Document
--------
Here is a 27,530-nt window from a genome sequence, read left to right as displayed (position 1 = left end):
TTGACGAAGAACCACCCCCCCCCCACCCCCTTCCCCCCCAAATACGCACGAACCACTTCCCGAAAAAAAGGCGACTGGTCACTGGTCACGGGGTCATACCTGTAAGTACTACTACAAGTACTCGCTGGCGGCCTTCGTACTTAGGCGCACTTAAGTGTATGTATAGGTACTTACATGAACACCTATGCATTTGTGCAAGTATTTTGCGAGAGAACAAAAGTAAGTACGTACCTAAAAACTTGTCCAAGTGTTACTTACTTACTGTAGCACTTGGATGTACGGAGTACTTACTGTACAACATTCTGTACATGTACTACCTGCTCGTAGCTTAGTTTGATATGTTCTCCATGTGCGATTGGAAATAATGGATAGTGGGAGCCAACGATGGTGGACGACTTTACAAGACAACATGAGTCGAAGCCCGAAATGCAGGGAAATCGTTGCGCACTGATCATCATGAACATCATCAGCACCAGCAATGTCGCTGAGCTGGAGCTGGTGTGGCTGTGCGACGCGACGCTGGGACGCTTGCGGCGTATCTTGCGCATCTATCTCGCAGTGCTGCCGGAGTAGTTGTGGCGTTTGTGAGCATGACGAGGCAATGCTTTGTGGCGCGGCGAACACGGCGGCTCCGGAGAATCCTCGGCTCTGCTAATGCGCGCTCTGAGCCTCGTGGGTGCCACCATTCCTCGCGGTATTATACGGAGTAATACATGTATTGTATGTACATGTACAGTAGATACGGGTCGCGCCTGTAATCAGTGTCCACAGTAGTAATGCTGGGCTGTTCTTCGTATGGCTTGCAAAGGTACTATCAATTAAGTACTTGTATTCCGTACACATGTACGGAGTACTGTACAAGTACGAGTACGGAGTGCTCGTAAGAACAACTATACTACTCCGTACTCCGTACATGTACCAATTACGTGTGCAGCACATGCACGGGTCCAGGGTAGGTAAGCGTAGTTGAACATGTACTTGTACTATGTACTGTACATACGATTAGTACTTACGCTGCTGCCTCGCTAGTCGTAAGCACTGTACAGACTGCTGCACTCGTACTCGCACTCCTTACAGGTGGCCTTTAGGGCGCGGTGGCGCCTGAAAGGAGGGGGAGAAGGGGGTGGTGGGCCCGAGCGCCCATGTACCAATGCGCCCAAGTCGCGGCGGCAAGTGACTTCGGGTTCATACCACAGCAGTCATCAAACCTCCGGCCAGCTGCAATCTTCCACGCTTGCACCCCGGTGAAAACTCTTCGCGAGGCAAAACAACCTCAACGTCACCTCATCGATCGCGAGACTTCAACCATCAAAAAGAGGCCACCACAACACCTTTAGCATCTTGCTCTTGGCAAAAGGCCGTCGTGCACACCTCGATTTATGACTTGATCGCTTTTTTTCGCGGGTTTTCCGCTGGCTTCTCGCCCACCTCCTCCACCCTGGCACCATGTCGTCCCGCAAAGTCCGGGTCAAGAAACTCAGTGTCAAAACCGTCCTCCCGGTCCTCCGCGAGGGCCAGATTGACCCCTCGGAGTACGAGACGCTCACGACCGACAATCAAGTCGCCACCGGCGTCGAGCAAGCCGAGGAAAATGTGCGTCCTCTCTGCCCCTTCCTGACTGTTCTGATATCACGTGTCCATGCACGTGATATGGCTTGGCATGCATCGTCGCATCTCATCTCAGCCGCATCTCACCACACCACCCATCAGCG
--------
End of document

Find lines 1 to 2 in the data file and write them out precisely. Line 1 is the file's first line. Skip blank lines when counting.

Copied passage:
Here is a 27,530-nt window from a genome sequence, read left to right as displayed (position 1 = left end):
TTGACGAAGAACCACCCCCCCCCCACCCCCTTCCCCCCCAAATACGCACGAACCACTTCCCGAAAAAAAGGCGACTGGTCACTGGTCACGGGGTCATACCTGTAAGTACTACTACAAGTACTCGCTGGCGGCCTTCGTACTTAGGCGCACTTAAGTGTATGTATAGGTACTTACATGAACACCTATGCATTTGTGCAAGTATTTTGCGAGAGAACAAAAGTAAGTACGTACCTAAAAACTTGTCCAAGTGTTACTTACTTACTGTAGCACTTGGATGTACGGAGTACTTACTGTACAACATTCTGTACATGTACTACCTGCTCGTAGCTTAGTTTGATATGTTCTCCATGTGCGATTGGAAATAATGGATAGTGGGAGCCAACGATGGTGGACGACTTTACAAGACAACATGAGTCGAAGCCCGAAATGCAGGGAAATCGTTGCGCACTGATCATCATGAACATCATCAGCACCAGCAATGTCGCTGAGCTGGAGCTGGTGTGGCTGTGCGACGCGACGCTGGGACGCTTGCGGCGTATCTTGCGCATCTATCTCGCAGTGCTGCCGGAGTAGTTGTGGCGTTTGTGAGCATGACGAGGCAATGCTTTGTGGCGCGGCGAACACGGCGGCTCCGGAGAATCCTCGGCTCTGCTAATGCGCGCTCTGAGCCTCGTGGGTGCCACCATTCCTCGCGGTATTATACGGAGTAATACATGTATTGTATGTACATGTACAGTAGATACGGGTCGCGCCTGTAATCAGTGTCCACAGTAGTAATGCTGGGCTGTTCTTCGTATGGCTTGCAAAGGTACTATCAATTAAGTACTTGTATTCCGTACACATGTACGGAGTACTGTACAAGTACGAGTACGGAGTGCTCGTAAGAACAACTATACTACTCCGTACTCCGTACATGTACCAATTACGTGTGCAGCACATGCACGGGTCCAGGGTAGGTAAGCGTAGTTGAACATGTACTTGTACTATGTACTGTACATACGATTAGTACTTACGCTGCTGCCTCGCTAGTCGTAAGCACTGTACAGACTGCTGCACTCGTACTCGCACTCCTTACAGGTGGCCTTTAGGGCGCGGTGGCGCCTGAAAGGAGGGGGAGAAGGGGGTGGTGGGCCCGAGCGCCCATGTACCAATGCGCCCAAGTCGCGGCGGCAAGTGACTTCGGGTTCATACCACAGCAGTCATCAAACCTCCGGCCAGCTGCAATCTTCCACGCTTGCACCCCGGTGAAAACTCTTCGCGAGGCAAAACAACCTCAACGTCACCTCATCGATCGCGAGACTTCAACCATCAAAAAGAGGCCACCACAACACCTTTAGCATCTTGCTCTTGGCAAAAGGCCGTCGTGCACACCTCGATTTATGACTTGATCGCTTTTTTTCGCGGGTTTTCCGCTGGCTTCTCGCCCACCTCCTCCACCCTGGCACCATGTCGTCCCGCAAAGTCCGGGTCAAGAAACTCAGTGTCAAAACCGTCCTCCCGGTCCTCCGCGAGGGCCAGATTGACCCCTCGGAGTACGAGACGCTCACGACCGACAATCAAGTCGCCACCGGCGTCGAGCAAGCCGAGGAAAATGTGCGTCCTCTCTGCCCCTTCCTGACTGTTCTGATATCACGTGTCCATGCACGTGATATGGCTTGGCATGCATCGTCGCATCTCATCTCAGCCGCATCTCACCACACCACCCATCAGCG